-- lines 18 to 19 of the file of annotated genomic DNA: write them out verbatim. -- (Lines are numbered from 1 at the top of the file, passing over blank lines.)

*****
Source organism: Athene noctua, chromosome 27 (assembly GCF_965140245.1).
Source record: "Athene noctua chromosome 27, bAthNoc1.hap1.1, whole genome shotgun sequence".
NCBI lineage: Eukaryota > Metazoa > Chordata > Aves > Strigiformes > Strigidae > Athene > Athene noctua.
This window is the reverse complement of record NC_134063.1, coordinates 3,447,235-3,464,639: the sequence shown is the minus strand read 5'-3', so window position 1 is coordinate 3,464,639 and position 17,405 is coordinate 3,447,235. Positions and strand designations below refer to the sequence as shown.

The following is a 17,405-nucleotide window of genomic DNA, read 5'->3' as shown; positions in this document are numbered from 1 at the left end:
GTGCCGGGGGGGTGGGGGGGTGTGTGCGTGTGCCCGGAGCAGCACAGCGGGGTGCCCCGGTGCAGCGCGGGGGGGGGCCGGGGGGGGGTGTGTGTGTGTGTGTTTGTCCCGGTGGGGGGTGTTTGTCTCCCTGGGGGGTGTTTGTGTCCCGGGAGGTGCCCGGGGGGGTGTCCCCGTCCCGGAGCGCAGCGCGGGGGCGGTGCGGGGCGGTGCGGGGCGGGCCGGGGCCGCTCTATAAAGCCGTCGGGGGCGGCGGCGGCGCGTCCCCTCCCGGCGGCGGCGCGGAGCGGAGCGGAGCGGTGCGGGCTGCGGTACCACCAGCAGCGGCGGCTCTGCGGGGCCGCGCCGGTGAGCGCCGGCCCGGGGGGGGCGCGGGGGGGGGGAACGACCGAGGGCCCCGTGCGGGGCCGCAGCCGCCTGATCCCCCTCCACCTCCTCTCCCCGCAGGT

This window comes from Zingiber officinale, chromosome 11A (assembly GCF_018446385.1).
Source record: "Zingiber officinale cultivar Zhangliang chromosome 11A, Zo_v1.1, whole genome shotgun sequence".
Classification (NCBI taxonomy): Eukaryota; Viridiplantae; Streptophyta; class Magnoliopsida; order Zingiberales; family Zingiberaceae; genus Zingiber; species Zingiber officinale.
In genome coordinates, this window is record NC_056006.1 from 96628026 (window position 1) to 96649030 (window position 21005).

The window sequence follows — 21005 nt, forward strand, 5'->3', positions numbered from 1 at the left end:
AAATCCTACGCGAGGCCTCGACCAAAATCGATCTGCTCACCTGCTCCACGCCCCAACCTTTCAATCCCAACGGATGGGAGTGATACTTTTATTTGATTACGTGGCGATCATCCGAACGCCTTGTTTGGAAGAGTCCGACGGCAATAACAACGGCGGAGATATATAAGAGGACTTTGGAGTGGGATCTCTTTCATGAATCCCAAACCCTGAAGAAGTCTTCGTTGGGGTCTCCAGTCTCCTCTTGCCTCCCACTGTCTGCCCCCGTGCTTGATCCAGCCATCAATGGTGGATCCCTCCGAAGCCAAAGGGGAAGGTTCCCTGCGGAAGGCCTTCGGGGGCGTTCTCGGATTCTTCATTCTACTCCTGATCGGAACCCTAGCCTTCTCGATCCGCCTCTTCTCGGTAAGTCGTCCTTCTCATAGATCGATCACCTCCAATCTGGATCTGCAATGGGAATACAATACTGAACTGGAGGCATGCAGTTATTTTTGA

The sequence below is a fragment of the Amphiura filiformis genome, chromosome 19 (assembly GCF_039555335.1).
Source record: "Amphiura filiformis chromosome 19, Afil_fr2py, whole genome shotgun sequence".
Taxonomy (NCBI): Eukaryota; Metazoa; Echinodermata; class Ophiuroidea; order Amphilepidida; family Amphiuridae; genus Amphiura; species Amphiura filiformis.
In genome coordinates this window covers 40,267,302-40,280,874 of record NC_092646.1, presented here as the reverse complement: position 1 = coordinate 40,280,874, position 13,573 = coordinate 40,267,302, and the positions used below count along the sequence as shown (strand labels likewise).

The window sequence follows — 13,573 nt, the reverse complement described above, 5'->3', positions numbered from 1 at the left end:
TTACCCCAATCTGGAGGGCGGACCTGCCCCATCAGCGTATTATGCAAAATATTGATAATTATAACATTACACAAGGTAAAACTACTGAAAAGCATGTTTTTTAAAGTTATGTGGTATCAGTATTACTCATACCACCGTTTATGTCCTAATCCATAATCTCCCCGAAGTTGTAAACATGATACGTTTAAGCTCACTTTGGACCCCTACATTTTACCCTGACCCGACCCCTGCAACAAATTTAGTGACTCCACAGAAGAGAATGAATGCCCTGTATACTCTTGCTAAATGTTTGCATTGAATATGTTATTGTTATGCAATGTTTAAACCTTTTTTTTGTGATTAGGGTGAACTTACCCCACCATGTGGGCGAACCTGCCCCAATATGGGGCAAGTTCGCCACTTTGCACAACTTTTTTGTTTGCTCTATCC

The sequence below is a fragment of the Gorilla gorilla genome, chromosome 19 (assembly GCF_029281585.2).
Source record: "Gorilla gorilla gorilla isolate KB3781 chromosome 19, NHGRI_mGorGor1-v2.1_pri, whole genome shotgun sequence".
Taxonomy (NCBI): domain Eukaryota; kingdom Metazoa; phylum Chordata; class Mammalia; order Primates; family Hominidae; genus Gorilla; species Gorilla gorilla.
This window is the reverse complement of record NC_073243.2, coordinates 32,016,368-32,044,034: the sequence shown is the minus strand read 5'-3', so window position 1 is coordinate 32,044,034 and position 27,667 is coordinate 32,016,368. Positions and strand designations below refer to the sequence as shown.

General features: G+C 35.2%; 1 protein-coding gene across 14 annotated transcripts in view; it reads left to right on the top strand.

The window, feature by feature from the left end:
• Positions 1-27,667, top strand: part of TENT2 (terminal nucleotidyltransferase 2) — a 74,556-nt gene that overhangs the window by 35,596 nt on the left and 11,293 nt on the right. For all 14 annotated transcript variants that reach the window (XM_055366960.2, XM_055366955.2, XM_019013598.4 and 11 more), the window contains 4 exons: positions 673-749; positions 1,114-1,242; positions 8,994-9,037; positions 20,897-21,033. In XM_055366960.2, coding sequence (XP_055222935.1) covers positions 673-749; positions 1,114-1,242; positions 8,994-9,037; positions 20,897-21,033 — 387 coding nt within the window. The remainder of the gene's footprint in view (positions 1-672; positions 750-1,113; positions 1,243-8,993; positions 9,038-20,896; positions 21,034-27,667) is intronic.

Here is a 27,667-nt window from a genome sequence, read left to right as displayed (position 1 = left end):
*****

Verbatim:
TTACCCCAATCTGGAGGGCGGACCTGCCCCATCAGCGTATTATGCAAAATATTGATAATTATAACATTACACAAGGTAAAACTACTGAAAAGCATGTTTTTTAAAGTTATGTGGTATCAGTATTACTCATACCACCGTTTATGTCCTAATCCATAATCTCCCCGAAGTTGTAAACATGATACGTTTAAGCTCACTTTGGACCCCTACATTTTACCCTGACCCGACCCCTGCAACAAATTTAGTGACTCCACAGAAGAGAATGAATGCCCTGTATACTCTTGCTAAATGTTTGCATTGAATATGTTATTGTTATGCAATGTTTAAACCTTTTTTTTGTGATTAGGGTGAACTTACCCCACCATGTGGGCGAACCTGCCCCAATATGGGGCAAGTTCGCCACTTTGCACAACTTTTTTGTTTGCTCTATCC

The sequence below is a fragment of the Gorilla gorilla genome, chromosome 19 (assembly GCF_029281585.2).